Instrumental measurements of the sensory quality of food and drink are of growing importance in both complementing data provided by sensory panels and in providing valuable data in situations in which the use of human subjects is not feasible. Instrumental assessment of food sensory quality reviews the range and use of instrumental methods for measuring sensory quality.
After an introductory chapter, part one goes on to explore the principles and practice of the assessment and analysis of food appearance, flavour, texture and viscosity. Part two reviews advances in methods for instrumental assessment of food sensory quality and includes chapters on food colour measurement using computer vision, gas chromatography-olfactometry (GC-O), electronic noses and tongues for in vivo food flavour measurement, and non-destructive methods for food texture assessment. Further chapters highlight in-mouth measurement of food quality and emerging flavour analysis methods for food authentication. Finally, chapters in part three focus on the instrumental assessment of the sensory quality of particular foods and beverages including meat, poultry and fish, baked goods, dry crisp products, dairy products, and fruit and vegetables. The instrumental assessment of the sensory quality of wine, beer, and juices is also discussed.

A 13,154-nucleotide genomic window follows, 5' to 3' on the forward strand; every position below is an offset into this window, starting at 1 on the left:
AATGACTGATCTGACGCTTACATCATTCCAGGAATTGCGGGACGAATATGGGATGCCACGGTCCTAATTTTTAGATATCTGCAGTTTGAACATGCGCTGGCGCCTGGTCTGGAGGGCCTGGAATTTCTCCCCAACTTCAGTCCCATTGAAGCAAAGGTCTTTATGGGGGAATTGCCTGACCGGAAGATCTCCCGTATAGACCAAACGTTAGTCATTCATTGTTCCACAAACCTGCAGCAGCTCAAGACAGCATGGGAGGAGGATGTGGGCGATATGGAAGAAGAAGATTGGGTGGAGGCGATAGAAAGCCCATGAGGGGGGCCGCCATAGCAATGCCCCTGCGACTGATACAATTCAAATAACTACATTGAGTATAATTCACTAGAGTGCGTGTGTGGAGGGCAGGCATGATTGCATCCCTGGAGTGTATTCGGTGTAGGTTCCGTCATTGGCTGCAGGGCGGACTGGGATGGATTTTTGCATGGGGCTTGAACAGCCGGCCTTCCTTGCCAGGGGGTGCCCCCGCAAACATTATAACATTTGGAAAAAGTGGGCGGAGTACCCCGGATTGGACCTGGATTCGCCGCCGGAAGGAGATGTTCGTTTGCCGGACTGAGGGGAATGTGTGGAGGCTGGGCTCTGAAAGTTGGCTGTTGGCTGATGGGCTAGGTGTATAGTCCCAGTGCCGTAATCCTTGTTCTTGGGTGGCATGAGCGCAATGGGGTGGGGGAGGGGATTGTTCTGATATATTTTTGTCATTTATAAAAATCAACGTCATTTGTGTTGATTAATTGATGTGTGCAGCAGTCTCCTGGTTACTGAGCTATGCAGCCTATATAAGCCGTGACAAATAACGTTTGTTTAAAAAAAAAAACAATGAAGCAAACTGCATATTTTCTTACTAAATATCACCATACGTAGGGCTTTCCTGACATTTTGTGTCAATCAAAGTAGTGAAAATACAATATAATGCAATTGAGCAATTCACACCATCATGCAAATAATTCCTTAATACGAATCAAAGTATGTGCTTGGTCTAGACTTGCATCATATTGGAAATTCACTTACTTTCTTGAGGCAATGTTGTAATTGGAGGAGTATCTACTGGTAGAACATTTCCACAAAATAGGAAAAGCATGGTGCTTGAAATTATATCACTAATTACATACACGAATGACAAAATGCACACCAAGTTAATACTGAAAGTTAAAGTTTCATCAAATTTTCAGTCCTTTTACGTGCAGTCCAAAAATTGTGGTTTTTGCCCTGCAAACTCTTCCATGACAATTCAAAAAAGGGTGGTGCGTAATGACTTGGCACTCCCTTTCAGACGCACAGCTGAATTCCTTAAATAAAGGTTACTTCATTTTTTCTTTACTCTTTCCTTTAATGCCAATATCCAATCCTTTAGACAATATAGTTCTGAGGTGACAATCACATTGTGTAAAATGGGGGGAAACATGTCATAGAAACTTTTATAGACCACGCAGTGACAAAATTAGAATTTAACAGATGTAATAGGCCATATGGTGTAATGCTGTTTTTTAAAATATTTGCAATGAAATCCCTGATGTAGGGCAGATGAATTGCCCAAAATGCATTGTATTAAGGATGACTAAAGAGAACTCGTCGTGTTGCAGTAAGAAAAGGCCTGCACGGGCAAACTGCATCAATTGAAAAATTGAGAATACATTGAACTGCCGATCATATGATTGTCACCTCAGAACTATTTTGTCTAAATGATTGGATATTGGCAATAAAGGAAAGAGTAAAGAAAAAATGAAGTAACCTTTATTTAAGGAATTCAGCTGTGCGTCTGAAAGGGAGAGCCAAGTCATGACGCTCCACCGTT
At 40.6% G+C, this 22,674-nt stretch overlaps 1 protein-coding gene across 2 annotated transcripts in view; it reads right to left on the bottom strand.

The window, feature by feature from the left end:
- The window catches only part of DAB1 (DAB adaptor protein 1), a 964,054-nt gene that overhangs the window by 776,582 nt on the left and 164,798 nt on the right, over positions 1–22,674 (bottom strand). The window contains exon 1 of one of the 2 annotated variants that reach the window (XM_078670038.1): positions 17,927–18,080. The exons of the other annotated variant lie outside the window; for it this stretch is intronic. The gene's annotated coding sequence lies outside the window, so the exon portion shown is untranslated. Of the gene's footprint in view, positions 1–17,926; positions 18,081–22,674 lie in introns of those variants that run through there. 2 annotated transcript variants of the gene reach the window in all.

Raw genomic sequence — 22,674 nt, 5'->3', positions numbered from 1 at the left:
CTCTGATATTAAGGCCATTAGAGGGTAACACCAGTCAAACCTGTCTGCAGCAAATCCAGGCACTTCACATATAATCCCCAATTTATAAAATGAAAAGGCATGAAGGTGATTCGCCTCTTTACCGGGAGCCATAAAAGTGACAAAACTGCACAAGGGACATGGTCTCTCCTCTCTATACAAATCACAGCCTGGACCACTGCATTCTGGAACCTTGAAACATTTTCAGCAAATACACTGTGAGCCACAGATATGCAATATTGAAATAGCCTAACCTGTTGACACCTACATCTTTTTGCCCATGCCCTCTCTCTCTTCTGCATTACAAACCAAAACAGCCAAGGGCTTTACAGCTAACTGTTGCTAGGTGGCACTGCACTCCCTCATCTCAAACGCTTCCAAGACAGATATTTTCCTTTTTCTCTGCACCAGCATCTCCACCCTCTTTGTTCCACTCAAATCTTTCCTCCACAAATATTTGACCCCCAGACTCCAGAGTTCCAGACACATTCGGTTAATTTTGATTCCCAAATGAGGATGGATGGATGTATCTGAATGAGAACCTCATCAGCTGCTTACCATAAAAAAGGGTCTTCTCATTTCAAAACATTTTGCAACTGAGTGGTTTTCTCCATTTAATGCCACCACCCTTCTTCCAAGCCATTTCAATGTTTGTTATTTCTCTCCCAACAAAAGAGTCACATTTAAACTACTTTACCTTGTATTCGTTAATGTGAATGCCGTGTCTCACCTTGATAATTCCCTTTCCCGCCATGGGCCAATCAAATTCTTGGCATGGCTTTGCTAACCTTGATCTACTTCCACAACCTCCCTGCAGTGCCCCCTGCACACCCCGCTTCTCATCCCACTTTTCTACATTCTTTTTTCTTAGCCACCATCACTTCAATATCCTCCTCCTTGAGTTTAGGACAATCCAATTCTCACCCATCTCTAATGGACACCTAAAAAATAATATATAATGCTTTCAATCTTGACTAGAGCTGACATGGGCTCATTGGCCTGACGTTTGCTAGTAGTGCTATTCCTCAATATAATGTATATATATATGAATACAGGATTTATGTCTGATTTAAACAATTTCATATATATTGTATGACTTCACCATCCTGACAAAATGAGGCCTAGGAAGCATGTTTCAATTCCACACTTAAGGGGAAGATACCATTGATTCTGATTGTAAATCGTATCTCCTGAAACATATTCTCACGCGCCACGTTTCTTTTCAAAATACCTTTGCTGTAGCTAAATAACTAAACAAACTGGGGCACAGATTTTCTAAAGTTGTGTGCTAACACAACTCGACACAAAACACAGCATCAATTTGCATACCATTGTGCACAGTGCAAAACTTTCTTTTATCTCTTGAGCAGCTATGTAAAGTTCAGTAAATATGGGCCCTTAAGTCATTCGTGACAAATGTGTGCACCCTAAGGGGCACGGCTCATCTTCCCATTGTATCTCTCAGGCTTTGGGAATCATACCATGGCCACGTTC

Instrumental assessment of food sensory quality is a comprehensive technical resource for quality managers and research and development personnel in the food industry and researchers in academia interested in instrumental food quality measurement.